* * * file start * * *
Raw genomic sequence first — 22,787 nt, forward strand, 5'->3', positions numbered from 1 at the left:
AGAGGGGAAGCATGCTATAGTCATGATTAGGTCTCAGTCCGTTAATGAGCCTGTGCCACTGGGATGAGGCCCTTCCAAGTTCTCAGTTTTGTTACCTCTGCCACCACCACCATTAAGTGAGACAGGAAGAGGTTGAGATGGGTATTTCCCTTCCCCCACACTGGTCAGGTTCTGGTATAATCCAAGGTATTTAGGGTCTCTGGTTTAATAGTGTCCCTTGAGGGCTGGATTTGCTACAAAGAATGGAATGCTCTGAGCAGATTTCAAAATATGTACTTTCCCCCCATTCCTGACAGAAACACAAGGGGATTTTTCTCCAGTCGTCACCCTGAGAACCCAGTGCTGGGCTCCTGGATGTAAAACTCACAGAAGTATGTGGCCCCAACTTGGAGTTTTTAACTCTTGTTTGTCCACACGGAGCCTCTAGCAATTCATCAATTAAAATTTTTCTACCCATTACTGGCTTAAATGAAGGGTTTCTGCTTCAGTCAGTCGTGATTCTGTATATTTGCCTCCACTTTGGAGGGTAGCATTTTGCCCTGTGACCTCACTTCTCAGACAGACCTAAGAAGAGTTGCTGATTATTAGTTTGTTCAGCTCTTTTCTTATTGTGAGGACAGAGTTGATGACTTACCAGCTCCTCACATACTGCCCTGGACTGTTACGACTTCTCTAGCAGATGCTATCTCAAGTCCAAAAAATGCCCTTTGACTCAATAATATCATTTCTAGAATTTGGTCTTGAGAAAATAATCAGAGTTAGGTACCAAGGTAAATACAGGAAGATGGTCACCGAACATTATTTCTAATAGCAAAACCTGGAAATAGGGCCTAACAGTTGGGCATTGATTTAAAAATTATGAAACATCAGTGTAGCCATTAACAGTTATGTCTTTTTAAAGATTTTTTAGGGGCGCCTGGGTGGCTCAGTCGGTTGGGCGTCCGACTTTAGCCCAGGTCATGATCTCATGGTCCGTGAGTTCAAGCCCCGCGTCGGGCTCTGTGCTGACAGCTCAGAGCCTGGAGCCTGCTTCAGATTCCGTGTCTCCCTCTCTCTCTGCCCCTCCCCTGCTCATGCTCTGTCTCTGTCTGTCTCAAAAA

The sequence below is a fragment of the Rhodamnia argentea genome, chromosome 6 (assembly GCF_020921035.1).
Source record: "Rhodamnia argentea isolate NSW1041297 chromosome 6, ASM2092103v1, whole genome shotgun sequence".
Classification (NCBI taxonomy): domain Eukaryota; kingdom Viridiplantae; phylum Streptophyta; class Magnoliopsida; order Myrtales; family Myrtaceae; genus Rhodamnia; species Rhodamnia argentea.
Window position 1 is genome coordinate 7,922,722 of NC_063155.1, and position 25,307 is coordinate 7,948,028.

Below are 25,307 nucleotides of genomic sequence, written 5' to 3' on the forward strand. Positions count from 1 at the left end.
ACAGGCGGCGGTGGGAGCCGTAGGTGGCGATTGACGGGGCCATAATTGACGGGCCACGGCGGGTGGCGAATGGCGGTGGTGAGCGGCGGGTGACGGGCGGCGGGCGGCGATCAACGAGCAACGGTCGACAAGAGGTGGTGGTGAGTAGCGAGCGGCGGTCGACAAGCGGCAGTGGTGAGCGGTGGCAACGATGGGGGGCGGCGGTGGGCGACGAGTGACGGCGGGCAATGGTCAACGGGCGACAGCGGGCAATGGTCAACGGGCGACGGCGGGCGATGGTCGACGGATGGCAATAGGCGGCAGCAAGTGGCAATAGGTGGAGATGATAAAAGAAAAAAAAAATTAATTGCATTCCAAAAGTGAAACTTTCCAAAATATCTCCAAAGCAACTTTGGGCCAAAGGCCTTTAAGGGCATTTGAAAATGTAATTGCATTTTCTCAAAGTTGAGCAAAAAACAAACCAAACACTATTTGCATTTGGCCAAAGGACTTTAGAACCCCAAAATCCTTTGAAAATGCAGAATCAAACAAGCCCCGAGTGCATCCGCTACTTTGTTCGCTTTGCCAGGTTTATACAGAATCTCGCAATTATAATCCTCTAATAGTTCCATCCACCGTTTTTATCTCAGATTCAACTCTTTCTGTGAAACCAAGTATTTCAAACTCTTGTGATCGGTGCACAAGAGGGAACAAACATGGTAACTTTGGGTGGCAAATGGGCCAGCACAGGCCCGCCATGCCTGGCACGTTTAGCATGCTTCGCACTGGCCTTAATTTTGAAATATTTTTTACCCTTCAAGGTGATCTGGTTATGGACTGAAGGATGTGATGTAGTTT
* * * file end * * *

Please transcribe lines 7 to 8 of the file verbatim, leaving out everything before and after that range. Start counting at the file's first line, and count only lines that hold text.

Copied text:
Below are 25,307 nucleotides of genomic sequence, written 5' to 3' on the forward strand. Positions count from 1 at the left end.
ACAGGCGGCGGTGGGAGCCGTAGGTGGCGATTGACGGGGCCATAATTGACGGGCCACGGCGGGTGGCGAATGGCGGTGGTGAGCGGCGGGTGACGGGCGGCGGGCGGCGATCAACGAGCAACGGTCGACAAGAGGTGGTGGTGAGTAGCGAGCGGCGGTCGACAAGCGGCAGTGGTGAGCGGTGGCAACGATGGGGGGCGGCGGTGGGCGACGAGTGACGGCGGGCAATGGTCAACGGGCGACAGCGGGCAATGGTCAACGGGCGACGGCGGGCGATGGTCGACGGATGGCAATAGGCGGCAGCAAGTGGCAATAGGTGGAGATGATAAAAGAAAAAAAAAATTAATTGCATTCCAAAAGTGAAACTTTCCAAAATATCTCCAAAGCAACTTTGGGCCAAAGGCCTTTAAGGGCATTTGAAAATGTAATTGCATTTTCTCAAAGTTGAGCAAAAAACAAACCAAACACTATTTGCATTTGGCCAAAGGACTTTAGAACCCCAAAATCCTTTGAAAATGCAGAATCAAACAAGCCCCGAGTGCATCCGCTACTTTGTTCGCTTTGCCAGGTTTATACAGAATCTCGCAATTATAATCCTCTAATAGTTCCATCCACCGTTTTTATCTCAGATTCAACTCTTTCTGTGAAACCAAGTATTTCAAACTCTTGTGATCGGTGCACAAGAGGGAACAAACATGGTAACTTTGGGTGGCAAATGGGCCAGCACAGGCCCGCCATGCCTGGCACGTTTAGCATGCTTCGCACTGGCCTTAATTTTGAAATATTTTTTACCCTTCAAGGTGATCTGGTTATGGACTGAAGGATGTGATGTAGTTT